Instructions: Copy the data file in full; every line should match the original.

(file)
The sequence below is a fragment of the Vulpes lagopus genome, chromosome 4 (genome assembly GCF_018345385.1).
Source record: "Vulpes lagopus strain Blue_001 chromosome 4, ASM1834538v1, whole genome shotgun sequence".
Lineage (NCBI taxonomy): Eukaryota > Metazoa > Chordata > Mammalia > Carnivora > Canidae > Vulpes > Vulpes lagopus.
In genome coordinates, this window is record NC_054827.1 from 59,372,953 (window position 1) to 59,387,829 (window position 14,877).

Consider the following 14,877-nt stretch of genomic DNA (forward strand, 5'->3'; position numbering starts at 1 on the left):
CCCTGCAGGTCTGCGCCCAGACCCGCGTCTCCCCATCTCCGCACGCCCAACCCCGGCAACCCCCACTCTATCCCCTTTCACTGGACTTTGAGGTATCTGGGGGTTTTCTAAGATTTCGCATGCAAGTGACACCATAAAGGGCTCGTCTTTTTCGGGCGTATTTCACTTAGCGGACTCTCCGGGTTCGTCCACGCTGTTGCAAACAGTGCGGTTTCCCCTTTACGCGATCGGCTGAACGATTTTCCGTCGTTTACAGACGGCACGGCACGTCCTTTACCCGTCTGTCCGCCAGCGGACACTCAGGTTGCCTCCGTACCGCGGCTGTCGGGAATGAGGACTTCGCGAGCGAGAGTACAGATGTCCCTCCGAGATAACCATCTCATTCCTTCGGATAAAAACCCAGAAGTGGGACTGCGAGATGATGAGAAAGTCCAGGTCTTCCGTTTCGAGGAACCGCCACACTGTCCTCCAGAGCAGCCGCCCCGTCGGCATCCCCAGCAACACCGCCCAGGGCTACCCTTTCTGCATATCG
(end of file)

The sequence below is a fragment of the Vulpes lagopus genome, chromosome 4 (genome assembly GCF_018345385.1).
Source record: "Vulpes lagopus strain Blue_001 chromosome 4, ASM1834538v1, whole genome shotgun sequence".
Lineage (NCBI taxonomy): Eukaryota > Metazoa > Chordata > Mammalia > Carnivora > Canidae > Vulpes > Vulpes lagopus.
In genome coordinates, this window is record NC_054827.1 from 59,372,953 (window position 1) to 59,387,829 (window position 14,877).

Consider the following 14,877-nt stretch of genomic DNA (forward strand, 5'->3'; position numbering starts at 1 on the left):
CCCTGCAGGTCTGCGCCCAGACCCGCGTCTCCCCATCTCCGCACGCCCAACCCCGGCAACCCCCACTCTATCCCCTTTCACTGGACTTTGAGGTATCTGGGGGTTTTCTAAGATTTCGCATGCAAGTGACACCATAAAGGGCTCGTCTTTTTCGGGCGTATTTCACTTAGCGGACTCTCCGGGTTCGTCCACGCTGTTGCAAACAGTGCGGTTTCCCCTTTACGCGATCGGCTGAACGATTTTCCGTCGTTTACAGACGGCACGGCACGTCCTTTACCCGTCTGTCCGCCAGCGGACACTCAGGTTGCCTCCGTACCGCGGCTGTCGGGAATGAGGACTTCGCGAGCGAGAGTACAGATGTCCCTCCGAGATAACCATCTCATTCCTTCGGATAAAAACCCAGAAGTGGGACTGCGAGATGATGAGAAAGTCCAGGTCTTCCGTTTCGAGGAACCGCCACACTGTCCTCCAGAGCAGCCGCCCCGTCGGCATCCCCAGCAACACCGCCCAGGGCTACCCTTTCTGCATATCG